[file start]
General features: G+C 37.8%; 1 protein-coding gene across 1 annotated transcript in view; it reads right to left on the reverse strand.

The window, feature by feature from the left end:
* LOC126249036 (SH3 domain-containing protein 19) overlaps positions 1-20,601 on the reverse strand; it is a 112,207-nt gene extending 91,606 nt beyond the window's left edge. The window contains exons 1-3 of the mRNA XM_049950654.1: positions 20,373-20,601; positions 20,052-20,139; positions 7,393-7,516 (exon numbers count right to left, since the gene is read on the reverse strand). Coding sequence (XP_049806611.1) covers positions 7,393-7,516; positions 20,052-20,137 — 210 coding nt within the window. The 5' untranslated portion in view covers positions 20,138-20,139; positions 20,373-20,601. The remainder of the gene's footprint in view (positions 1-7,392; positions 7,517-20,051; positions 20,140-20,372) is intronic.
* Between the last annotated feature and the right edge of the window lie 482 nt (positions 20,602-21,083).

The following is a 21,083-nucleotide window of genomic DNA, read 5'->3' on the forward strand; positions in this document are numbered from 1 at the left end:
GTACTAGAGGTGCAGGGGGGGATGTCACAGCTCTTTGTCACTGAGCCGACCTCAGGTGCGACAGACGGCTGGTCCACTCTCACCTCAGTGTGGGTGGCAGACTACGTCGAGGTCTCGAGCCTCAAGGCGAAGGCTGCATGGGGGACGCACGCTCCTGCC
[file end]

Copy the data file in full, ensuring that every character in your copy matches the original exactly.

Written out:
General features: G+C 37.8%; 1 protein-coding gene across 1 annotated transcript in view; it reads right to left on the reverse strand.

The window, feature by feature from the left end:
* LOC126249036 (SH3 domain-containing protein 19) overlaps positions 1-20,601 on the reverse strand; it is a 112,207-nt gene extending 91,606 nt beyond the window's left edge. The window contains exons 1-3 of the mRNA XM_049950654.1: positions 20,373-20,601; positions 20,052-20,139; positions 7,393-7,516 (exon numbers count right to left, since the gene is read on the reverse strand). Coding sequence (XP_049806611.1) covers positions 7,393-7,516; positions 20,052-20,137 — 210 coding nt within the window. The 5' untranslated portion in view covers positions 20,138-20,139; positions 20,373-20,601. The remainder of the gene's footprint in view (positions 1-7,392; positions 7,517-20,051; positions 20,140-20,372) is intronic.
* Between the last annotated feature and the right edge of the window lie 482 nt (positions 20,602-21,083).

The following is a 21,083-nucleotide window of genomic DNA, read 5'->3' on the forward strand; positions in this document are numbered from 1 at the left end:
GTACTAGAGGTGCAGGGGGGGATGTCACAGCTCTTTGTCACTGAGCCGACCTCAGGTGCGACAGACGGCTGGTCCACTCTCACCTCAGTGTGGGTGGCAGACTACGTCGAGGTCTCGAGCCTCAAGGCGAAGGCTGCATGGGGGACGCACGCTCCTGCC